[Executive producer] Greg Nicotero, who has now directed more episodes of the show than anyone else. He’s also responsible for all the special makeup effects. Greg comes from the George Romero camp way back and worked on Day of the Dead [1985]. His career has been very lengthy and very involved. He’s collaborated with all the directors on our show and got his touches all over, in part because all the zombies and prosthetics are supplied by KNB Effects, his company here in Los Angeles. Greg’s a genius. Every episode, he brings new zombie designs to the set and we’re just amazed. I’ve been on the show for four years now, and, when I first got there, I couldn’t believe we were actually shooting this stuff, in part because they just keep topping themselves. They keep coming up with new concepts for either a kill or a zombie who’s been torn up or caught or trapped or underwater or stuck in sand or mud. It’s never-ending, so there’s been a lot of creativity there that’s just amazing to watch.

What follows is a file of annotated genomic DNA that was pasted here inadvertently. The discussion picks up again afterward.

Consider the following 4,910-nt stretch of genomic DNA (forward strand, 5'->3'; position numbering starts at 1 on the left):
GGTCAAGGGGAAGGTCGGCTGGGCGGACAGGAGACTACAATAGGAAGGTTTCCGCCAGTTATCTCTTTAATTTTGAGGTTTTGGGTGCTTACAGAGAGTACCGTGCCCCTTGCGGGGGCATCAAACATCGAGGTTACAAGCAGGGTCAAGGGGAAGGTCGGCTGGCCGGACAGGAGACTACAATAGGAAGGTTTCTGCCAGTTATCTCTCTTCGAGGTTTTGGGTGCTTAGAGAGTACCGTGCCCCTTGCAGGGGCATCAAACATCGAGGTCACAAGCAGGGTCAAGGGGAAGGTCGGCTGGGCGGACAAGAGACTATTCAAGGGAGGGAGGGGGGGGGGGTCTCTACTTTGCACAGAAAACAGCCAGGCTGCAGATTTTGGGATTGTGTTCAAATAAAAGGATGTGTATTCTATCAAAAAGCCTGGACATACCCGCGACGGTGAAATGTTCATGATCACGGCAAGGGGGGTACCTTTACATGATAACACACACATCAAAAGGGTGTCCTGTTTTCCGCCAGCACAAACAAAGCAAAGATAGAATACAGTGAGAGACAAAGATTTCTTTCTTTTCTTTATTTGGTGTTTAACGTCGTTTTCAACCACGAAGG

Before we get into specific questions about The Walking Dead, I’d like to discuss your career and the steps you took to become a director of photography. This is a job where preparation meets opportunity. And, for you, it was almost 20 years of preparation before you met this kind of opportunity.

Yeah, it has been a while. I started working right out of college. I went to school in Florida at Rollins College. After I got graduated, I worked at a rental house for six months. There, I got experience with all the equipment — 35mm, 16mm and grip stuff. I also kept meeting this local producer and shooter who came in all the time to rent equipment. And he asked me if I wanted to come out with him on the road as a PA/assistant to help shoot Michael Jackson’s last tour with his brothers [in 1984]. On that six-month tour, I got a crash course in every film camera that was working, from Panavision to Arriflex to NPRs to Aatons. We put our hands on very camera that was available. Then I came back to Florida, where I freelanced for a few years. We then went back on the road again with Michael in 1987 and ’88 and worked with him for 15 months. We were his documentary crew and traveled all over the world shooting on 35mm. Before the tour, I had the great experience of coming out to L.A. and prepping all our gear. We went to Arriflex and bought a brand-new Arri BL and a complete lens package and magazines and told them, “Just send the bill to Michael.” I used that camera for 15 months on the road and it sort of became my personal BL.